Monthly Archives: May 2016

Mexico in colour by William Henry Jackson, 1884-1885

Mexico in colour by William Henry Jackson, 1884-1885

Zocalo and Cathedral, Mexico City

Zocalo and Cathedral, Mexico City

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We just acquired a group of twenty photochrom prints of Mexico taken by William Henry Jackson (1843-1942) in 1884-85 and listed in the catalog of the Detroit Photographic Company. Jackson took photographs of street scenes, buildings, markets, ranches, and other subjects in Mexico City, Amecameca, Aguascalientes, Chapultepec, Chihuahua, San Marcos and Tacubaya.

The Photochrom is a photomecanical printing process invented in Switzerland in the mid 1880’s.  The prints look deceptively like color photographs. But when viewed with a magnifying glass the small dots that comprise the ink-based photomechanical image are visible. The photomechanical process permitted mass production of the vivid color prints. Each color in the final print required a separate asphalt-coated lithographic stone, usually a minimum of six stones and often more than ten stones.

The Detroit Photographic Company was launched as a photographic publishing firm in the late 1890s by Detroit businessman and publisher William A. Livingstone, Jr. and photographer and photo-publisher Edwin H. Husher. They obtained the exclusive rights to use the Swiss “Photochrom” process for the Americas.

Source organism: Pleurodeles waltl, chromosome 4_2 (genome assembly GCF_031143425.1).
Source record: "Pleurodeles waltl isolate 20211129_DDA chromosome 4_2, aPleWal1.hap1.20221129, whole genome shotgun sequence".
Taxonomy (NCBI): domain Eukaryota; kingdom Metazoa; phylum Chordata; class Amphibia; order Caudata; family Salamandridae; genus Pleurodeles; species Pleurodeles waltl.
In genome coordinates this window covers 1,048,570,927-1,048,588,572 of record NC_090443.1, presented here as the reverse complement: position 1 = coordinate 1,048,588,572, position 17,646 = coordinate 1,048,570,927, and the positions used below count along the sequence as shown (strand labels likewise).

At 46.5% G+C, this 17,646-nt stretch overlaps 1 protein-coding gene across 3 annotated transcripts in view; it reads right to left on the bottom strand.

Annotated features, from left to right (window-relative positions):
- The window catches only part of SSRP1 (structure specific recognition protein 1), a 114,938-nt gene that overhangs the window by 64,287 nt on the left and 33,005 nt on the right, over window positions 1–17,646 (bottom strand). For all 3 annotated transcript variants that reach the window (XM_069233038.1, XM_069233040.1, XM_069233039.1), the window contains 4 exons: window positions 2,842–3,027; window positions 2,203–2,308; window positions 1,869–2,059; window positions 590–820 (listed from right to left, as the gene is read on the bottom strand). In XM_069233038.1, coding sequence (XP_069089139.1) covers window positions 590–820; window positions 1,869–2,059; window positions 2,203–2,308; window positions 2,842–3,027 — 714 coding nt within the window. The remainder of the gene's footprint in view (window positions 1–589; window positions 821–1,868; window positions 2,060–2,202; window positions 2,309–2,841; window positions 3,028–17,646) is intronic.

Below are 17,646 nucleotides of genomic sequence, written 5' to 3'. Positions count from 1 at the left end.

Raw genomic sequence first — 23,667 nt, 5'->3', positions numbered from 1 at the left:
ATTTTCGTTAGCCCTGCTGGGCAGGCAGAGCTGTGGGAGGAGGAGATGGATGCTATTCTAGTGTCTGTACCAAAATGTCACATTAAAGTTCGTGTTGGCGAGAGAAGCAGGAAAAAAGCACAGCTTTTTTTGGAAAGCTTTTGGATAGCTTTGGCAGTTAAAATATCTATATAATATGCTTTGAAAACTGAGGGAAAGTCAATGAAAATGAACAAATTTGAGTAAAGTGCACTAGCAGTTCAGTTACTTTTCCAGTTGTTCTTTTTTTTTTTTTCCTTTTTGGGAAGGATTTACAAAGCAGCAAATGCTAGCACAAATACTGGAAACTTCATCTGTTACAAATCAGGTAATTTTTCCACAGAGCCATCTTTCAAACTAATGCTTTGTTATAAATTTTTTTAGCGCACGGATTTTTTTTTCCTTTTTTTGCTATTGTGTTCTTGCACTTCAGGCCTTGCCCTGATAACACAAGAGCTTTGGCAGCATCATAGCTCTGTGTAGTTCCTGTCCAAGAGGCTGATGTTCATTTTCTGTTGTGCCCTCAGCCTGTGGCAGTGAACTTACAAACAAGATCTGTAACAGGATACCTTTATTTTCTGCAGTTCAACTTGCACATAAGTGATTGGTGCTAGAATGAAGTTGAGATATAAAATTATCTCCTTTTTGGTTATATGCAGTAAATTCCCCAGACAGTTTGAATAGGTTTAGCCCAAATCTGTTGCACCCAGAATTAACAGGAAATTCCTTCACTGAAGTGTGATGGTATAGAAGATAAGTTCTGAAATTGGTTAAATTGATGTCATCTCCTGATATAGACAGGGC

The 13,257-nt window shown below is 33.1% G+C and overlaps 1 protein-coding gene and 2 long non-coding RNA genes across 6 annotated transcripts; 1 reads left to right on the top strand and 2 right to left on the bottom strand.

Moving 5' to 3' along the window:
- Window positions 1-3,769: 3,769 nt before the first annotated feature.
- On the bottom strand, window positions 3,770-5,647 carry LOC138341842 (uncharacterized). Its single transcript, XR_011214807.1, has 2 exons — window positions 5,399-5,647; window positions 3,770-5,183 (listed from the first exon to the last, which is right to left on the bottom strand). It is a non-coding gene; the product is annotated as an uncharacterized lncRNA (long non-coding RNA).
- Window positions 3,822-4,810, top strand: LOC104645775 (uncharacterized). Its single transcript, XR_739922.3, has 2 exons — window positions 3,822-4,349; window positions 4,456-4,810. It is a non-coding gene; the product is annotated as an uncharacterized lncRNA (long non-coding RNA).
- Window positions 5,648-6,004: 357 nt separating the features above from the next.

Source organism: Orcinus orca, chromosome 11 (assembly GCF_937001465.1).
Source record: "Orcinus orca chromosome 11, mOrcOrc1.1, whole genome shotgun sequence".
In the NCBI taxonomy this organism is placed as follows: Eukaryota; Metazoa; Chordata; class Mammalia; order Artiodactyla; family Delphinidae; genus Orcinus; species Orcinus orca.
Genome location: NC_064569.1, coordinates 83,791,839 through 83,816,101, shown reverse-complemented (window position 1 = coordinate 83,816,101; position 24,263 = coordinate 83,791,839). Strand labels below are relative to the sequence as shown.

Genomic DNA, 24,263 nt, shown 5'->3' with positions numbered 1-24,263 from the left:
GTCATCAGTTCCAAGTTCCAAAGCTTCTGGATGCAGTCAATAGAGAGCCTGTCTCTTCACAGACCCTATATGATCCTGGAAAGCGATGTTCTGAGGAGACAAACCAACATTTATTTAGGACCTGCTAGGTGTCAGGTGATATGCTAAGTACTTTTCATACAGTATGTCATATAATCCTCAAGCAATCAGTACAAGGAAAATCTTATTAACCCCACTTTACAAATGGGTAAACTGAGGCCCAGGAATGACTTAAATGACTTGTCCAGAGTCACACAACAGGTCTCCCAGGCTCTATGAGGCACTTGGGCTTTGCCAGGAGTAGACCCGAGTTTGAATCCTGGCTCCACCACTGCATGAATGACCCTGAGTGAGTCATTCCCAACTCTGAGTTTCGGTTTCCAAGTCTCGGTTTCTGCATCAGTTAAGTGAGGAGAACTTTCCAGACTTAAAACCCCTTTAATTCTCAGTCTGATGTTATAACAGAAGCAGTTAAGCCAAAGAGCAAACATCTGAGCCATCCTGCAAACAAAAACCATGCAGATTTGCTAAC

Chapultepec

Chapultepec

Xochimilco gardens

Xochimilco gardens

Shops in Tacubaya

Shops in Tacubaya

Lavanderas, Mexico City

Lavanderas, Mexico City

The market in Aguas Calientes

The market in Aguas Calientes

Popocatepelt, view from Amecameca

Popocatepelt, view from Amecameca

Amecameca and the Iztaccihuatl

Amecameca and the Iztaccihuatl

Popocatepelt and Amecameca

Popocatepelt and Amecameca

View of Orizaba

View of Orizaba

Aguas Calientes

Aguas Calientes

Cathedral of Lagos de Moreno

Cathedral of Lagos de Moreno

Arbol de la Noche Triste, Popotla

Arbol de la Noche Triste, Popotla

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San Angel Inn, circa 1920

San Angel Inn, circa 1920

San Angel Inn

San Angel Inn, circa 1920, viewed from where is today the Casa Estudio de Diego Rivera

We just found in Paris these charming photographs of the beloved San Angel Inn, and are happy to share them, especially with our chilango friends. Apparently, the place has not changed much in the last hundred years…

At the beginning of the XXth century, San Angel was still a mostly rural community, away from the limits of the City of Mexico. The hacienda Goicochea, originally built as a monastery in 1692, was turned into a restaurant in 1906, under the patronage of a Madame Roux – another instance of a successful French-Mexican collaboration.

E. Portilla is (barely) known as a photographer and postcard seller in San Angel Inn as early as 1908. These prints seem to date from the late 1910’s or early 1920’s.

On a more personal note, I’ll warn our non-mexican readers that San Angel Inn serves the best margaritas in the world – hands down – but also the meanest…

San Angel Inn

San Angel Inn

San Angel Inn

San Angel Inn

San Angel Inn

View from the roof of San Angel Inn

San Angel Inn

San Angel Inn

San Angel Inn

San Angel Inn

San Angel Inn

San Angel Inn

San Angel Inn

San Angel Inn

San Angel Inn

San Angel Inn

San Angel Inn

San Angel Inn

According to legend, Pancho Villa’s and Zapata’s horses drank in this fountain while the two generals were dividing the country’s territory into North (Villa) and South (Zapata), during their triumphant arrival to the nation’s capital with the Conventionalist Army in 1914.

San Angel Inn

San Angel Inn